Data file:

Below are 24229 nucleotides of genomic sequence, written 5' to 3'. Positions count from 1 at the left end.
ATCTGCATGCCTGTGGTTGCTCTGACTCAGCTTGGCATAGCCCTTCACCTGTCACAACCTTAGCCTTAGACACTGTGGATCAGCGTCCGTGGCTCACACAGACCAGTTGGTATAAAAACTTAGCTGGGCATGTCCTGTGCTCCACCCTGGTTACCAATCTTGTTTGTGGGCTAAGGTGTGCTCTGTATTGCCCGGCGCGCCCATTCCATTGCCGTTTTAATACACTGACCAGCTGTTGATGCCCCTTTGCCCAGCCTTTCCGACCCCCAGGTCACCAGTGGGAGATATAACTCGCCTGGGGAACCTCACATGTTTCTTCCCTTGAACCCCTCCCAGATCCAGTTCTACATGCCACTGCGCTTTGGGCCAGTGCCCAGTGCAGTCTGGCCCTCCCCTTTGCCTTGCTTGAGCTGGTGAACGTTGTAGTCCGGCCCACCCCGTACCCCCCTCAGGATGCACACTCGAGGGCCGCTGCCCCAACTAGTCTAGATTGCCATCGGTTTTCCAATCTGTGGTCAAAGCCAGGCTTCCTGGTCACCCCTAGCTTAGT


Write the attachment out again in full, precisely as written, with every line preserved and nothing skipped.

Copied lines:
Below are 24229 nucleotides of genomic sequence, written 5' to 3'. Positions count from 1 at the left end.
ATCTGCATGCCTGTGGTTGCTCTGACTCAGCTTGGCATAGCCCTTCACCTGTCACAACCTTAGCCTTAGACACTGTGGATCAGCGTCCGTGGCTCACACAGACCAGTTGGTATAAAAACTTAGCTGGGCATGTCCTGTGCTCCACCCTGGTTACCAATCTTGTTTGTGGGCTAAGGTGTGCTCTGTATTGCCCGGCGCGCCCATTCCATTGCCGTTTTAATACACTGACCAGCTGTTGATGCCCCTTTGCCCAGCCTTTCCGACCCCCAGGTCACCAGTGGGAGATATAACTCGCCTGGGGAACCTCACATGTTTCTTCCCTTGAACCCCTCCCAGATCCAGTTCTACATGCCACTGCGCTTTGGGCCAGTGCCCAGTGCAGTCTGGCCCTCCCCTTTGCCTTGCTTGAGCTGGTGAACGTTGTAGTCCGGCCCACCCCGTACCCCCCTCAGGATGCACACTCGAGGGCCGCTGCCCCAACTAGTCTAGATTGCCATCGGTTTTCCAATCTGTGGTCAAAGCCAGGCTTCCTGGTCACCCCTAGCTTAGT